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Olympics Would Mean More Than Costas-Fever


The US Olympic Committee’s selection of The Hub as the nation’s bid city for the 2024 Summer Games could bring real estate investors and long-needed infrastructure improvements. (Plus it's a huge boon for Boston's long-ignored torch industry.)


Boston triumphed over LA, San Francisco and DC based on its promise of cost effective ($4.5B), innovative, walkable and accessible events that would be privately financed, says Suffolk Construction CEO John Fish, who is the head of the games’ private promoter, Boston 2024. All venues are to be a 10 minute walk from public mass transit, which suffers from decades of deferred maintenance and obsolete equipment, and cries out for extended service. If the Olympics can help accelerate the delivery of these upgrades, “terrific,” says CC&F CEO Jay Doherty.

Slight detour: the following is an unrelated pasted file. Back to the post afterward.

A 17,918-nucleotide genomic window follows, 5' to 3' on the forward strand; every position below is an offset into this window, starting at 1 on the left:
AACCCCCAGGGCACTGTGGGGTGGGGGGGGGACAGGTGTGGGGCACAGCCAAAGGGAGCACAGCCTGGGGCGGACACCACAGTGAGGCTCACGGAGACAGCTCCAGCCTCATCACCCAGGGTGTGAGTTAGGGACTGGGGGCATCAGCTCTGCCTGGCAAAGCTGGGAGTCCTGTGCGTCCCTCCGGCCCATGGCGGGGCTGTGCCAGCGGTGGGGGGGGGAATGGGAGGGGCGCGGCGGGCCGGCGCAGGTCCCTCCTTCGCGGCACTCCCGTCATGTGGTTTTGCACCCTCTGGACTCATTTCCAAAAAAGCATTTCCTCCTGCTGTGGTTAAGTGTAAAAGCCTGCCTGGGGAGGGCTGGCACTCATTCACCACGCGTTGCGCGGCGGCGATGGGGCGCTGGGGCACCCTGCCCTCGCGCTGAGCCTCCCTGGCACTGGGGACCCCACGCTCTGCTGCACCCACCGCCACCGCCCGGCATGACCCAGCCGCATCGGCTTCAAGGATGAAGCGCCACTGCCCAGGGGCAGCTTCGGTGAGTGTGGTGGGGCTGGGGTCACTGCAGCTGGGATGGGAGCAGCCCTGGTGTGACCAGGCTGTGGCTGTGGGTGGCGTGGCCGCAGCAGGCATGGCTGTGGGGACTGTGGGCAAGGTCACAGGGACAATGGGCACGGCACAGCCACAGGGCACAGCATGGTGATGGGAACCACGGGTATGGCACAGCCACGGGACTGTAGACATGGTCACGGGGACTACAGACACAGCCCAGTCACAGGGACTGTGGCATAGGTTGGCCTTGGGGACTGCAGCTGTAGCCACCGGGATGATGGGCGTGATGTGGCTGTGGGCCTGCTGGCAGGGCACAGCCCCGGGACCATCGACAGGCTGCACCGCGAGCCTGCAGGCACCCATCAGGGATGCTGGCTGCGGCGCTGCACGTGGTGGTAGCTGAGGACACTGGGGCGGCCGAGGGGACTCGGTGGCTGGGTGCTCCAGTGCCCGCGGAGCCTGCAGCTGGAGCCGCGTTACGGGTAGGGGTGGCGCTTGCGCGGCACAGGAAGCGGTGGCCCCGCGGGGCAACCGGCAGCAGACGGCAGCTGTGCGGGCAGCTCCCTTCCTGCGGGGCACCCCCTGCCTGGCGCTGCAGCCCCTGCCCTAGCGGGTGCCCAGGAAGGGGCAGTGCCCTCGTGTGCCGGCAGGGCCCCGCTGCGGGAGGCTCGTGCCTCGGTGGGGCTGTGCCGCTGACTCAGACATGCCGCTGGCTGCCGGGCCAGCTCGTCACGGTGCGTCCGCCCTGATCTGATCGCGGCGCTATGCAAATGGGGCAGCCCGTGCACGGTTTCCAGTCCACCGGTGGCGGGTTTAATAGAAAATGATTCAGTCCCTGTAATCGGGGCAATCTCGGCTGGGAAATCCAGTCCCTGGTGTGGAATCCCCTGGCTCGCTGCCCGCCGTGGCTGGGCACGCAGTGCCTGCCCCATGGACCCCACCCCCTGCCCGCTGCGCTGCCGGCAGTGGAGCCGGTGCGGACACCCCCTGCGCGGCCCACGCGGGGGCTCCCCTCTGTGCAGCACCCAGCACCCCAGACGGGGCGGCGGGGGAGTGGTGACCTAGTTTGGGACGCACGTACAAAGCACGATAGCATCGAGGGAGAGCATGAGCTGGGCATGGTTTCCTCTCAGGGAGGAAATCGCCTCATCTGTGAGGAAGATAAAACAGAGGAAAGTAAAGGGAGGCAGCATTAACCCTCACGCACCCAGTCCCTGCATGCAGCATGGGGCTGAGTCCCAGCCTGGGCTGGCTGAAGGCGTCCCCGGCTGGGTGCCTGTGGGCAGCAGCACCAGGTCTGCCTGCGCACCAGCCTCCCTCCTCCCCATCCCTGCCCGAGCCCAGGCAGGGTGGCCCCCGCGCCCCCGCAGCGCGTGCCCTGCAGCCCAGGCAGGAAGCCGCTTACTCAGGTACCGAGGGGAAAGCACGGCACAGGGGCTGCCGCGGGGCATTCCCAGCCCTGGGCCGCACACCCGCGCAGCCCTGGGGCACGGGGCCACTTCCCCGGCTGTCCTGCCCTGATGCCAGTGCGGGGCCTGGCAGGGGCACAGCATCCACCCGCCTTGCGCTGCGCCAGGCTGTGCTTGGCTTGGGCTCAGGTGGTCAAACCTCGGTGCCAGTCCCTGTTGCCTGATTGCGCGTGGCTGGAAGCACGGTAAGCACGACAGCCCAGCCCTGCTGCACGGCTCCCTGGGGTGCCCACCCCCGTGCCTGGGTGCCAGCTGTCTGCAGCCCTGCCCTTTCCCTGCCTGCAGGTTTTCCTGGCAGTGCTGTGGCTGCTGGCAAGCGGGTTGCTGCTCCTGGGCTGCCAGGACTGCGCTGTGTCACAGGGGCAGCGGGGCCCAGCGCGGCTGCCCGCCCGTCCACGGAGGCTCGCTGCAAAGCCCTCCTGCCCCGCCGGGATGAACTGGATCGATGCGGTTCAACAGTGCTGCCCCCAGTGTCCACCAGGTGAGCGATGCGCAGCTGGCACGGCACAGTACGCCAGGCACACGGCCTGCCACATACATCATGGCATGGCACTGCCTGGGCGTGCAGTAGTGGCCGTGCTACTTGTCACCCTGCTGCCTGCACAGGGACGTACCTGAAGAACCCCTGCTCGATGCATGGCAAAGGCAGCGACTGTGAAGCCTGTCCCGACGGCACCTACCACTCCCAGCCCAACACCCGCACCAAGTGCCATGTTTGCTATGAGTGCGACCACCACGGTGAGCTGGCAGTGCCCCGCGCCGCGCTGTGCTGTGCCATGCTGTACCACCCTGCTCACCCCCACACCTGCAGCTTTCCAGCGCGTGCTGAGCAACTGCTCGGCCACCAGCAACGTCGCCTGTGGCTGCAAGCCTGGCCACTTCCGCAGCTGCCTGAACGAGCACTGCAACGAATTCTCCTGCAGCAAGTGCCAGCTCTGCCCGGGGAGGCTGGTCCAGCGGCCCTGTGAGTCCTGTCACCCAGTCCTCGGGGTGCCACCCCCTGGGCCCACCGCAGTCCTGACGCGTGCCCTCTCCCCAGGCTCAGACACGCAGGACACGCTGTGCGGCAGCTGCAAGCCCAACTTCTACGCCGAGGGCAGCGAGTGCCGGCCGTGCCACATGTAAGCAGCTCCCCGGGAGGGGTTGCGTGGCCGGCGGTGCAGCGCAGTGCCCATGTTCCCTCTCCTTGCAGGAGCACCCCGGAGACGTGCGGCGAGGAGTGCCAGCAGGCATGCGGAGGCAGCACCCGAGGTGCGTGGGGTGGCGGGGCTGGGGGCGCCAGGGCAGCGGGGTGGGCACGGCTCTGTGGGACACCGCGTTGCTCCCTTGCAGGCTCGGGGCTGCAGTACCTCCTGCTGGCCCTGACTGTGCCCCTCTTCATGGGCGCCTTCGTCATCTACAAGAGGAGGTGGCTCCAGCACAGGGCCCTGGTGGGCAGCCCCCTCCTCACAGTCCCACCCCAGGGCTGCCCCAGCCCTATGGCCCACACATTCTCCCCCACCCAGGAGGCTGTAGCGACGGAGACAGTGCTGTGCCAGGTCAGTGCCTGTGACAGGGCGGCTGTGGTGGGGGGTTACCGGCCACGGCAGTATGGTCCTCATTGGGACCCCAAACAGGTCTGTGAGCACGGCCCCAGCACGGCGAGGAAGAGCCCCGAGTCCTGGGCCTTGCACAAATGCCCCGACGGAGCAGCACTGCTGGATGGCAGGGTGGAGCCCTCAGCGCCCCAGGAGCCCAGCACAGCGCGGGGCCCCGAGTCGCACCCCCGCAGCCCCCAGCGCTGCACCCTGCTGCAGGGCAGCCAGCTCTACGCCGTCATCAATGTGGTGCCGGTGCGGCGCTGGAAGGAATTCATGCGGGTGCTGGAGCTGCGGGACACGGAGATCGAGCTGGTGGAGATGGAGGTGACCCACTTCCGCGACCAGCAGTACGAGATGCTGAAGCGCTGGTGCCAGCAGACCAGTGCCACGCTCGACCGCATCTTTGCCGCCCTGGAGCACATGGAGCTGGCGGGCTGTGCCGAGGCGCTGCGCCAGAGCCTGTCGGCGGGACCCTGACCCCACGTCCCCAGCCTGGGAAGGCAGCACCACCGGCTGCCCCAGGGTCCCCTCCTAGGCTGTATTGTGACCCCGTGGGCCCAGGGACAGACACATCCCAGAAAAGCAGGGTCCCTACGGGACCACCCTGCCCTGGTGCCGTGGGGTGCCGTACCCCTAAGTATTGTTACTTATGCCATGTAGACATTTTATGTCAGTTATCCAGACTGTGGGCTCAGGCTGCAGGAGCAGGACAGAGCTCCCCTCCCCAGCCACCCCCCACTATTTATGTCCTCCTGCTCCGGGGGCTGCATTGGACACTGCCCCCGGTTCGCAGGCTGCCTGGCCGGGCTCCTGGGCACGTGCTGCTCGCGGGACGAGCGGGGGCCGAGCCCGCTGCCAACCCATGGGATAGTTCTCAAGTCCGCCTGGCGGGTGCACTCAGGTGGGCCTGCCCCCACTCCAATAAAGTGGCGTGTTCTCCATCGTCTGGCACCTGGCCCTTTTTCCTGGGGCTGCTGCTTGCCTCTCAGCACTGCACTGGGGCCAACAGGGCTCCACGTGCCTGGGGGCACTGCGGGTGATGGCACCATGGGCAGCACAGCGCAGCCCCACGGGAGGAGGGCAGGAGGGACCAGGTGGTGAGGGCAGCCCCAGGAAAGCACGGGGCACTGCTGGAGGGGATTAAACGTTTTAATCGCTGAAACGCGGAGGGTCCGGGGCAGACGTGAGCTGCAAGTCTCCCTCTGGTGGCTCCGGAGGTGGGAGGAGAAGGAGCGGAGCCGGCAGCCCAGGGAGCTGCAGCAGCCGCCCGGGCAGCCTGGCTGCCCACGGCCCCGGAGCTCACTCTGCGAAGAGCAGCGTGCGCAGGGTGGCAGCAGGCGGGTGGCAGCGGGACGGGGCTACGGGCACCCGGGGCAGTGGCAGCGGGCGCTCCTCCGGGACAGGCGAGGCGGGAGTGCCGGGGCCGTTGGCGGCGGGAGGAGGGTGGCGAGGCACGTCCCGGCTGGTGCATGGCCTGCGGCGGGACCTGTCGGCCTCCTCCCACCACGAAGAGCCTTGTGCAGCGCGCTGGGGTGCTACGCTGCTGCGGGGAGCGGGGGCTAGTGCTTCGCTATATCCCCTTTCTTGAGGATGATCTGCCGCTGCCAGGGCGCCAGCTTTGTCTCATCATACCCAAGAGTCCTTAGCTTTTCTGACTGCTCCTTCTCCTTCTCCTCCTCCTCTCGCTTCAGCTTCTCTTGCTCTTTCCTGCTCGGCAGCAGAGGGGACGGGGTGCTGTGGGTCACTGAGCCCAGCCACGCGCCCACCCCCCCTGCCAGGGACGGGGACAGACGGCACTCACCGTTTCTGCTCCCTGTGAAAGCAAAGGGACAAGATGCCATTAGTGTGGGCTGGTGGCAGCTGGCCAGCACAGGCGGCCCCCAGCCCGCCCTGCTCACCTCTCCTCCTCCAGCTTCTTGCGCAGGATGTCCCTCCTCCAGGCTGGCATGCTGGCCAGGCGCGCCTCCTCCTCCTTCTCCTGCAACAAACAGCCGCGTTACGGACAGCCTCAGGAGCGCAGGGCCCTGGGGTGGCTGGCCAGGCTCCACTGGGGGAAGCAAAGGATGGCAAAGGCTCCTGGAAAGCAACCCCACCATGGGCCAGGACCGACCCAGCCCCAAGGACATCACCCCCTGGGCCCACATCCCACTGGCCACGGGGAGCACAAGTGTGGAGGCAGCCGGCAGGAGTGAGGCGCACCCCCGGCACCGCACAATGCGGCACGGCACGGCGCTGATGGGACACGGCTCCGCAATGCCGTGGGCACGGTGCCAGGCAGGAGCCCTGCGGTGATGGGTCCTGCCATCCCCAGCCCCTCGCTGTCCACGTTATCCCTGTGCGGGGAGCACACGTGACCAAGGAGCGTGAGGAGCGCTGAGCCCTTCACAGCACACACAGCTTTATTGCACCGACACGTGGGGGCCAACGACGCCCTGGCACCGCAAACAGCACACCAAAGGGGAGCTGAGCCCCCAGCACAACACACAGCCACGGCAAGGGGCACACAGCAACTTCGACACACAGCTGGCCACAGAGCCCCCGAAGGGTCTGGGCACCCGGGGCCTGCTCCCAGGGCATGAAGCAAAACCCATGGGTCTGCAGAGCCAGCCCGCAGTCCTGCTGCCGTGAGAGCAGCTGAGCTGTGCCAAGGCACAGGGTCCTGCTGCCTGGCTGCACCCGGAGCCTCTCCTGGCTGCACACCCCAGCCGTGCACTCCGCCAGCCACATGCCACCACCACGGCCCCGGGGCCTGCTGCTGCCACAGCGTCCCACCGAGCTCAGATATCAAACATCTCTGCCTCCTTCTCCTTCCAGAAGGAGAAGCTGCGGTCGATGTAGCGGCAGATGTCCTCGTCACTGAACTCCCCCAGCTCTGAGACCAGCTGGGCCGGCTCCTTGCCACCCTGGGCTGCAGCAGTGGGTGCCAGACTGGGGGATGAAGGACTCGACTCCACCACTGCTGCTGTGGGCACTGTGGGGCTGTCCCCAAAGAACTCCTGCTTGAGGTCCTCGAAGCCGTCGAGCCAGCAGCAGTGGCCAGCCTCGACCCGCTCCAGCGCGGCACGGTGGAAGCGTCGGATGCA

Well before 2024, mass transit must be modernized, agrees Jacobs’ principal Scott Simpson. If Boston gets the games, we may see more hotel development, improvement of existing academic and professional sports facilities; and new housing and student dorms that can be used by the athletes. There may be ancillary development of offices, restaurants and—most important—it will bolster the confidence of foreign investors in the Boston real estate market. By just trying to become an Olympic city, Boston will benefit whether or not we actually host the event, Scott says.